Happiness is notoriously hard to pin down.

There is no one definition of contentment, nor one way to ‘fix’ it. It’s one of those things that you can’t quantify and it’s idiosyncratic.

More and more we hear a murmur from the science world that perhaps the best way to happiness is acceptance—of your failings and shortcomings, of the fact that life is imperfect.

Knowing what makes us disgruntled is, of course, needed to find the right remedy for each one of us. Feeling constantly unhappy is not good and necessitates closer examination.

Finally, beware of the narrative trap that if you are unhappy, there is something wrong with you. It may be normal, for a while at least. Otherwise, how would you appreciate the highlight moments of your life if you don’t see them against the backdrop of the gloomy times?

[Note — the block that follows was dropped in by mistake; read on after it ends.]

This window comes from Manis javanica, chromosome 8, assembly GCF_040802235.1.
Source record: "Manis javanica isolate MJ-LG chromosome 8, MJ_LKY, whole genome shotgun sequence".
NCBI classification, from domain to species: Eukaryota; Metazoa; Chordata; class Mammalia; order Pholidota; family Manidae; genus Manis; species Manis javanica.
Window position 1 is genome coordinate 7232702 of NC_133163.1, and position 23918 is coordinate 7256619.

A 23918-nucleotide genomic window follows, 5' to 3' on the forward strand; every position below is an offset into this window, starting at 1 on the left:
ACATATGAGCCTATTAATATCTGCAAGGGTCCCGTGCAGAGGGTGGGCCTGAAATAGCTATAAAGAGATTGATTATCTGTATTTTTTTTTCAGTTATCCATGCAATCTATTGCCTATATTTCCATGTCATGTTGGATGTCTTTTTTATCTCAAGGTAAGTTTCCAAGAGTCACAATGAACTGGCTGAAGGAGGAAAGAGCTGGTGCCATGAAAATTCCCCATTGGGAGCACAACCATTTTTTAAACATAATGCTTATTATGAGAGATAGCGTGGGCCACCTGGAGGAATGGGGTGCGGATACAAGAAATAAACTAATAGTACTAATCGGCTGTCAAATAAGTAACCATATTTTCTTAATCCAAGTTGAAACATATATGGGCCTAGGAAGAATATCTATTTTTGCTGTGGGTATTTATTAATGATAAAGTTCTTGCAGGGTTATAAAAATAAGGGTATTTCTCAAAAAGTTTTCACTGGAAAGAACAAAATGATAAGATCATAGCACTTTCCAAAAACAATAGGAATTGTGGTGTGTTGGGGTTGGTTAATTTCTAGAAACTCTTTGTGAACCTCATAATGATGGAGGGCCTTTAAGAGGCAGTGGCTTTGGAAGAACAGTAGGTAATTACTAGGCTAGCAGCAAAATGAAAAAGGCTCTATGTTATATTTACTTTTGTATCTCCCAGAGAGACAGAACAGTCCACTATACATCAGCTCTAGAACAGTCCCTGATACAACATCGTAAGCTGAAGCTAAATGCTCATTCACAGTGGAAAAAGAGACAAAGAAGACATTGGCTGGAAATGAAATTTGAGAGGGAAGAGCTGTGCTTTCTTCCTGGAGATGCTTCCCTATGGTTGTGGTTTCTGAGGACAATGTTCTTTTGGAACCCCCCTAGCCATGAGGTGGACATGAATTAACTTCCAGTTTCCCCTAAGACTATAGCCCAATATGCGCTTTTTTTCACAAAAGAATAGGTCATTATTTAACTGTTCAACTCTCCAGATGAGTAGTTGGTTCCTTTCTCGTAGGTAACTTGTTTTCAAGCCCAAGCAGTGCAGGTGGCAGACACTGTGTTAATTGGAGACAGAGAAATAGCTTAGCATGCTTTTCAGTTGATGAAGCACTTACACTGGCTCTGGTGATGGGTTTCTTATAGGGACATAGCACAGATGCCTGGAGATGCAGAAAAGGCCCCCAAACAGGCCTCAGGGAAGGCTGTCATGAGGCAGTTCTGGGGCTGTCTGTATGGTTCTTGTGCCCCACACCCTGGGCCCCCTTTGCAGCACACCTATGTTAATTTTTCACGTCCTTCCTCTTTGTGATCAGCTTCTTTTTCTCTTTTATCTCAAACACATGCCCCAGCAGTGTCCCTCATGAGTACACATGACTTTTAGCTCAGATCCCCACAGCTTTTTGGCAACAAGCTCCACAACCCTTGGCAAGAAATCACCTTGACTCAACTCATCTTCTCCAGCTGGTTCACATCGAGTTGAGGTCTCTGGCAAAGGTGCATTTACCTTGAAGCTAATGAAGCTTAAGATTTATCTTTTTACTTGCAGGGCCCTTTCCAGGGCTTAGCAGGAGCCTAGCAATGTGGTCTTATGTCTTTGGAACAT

Or, as the great singer Leonard Cohen tells us:

“There is a crack in everything. That’s how the light gets in.”

Featured photo credit: Andrew Le via unsplash.com

Reference

More by this author

Evelyn Marinoff

A wellness advocate who writes about the psychology behind confidence, happiness and well-being.

Why Am I Not Happy? 5 Steps to Figure Out the Reason Midlife Crisis for Women: How a Midlife Crisis Makes You a Better Person What’s the Meaning of Life? A Guide to Help You Live with Purpose How to Get Unstuck in Life and Live a More Fulfilling Life Is There a True Measure of Success? How to Define Your Own

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Last Updated on April 11, 2019

How to Improve Communication Skills for Workplace Success

How to Improve Communication Skills for Workplace Success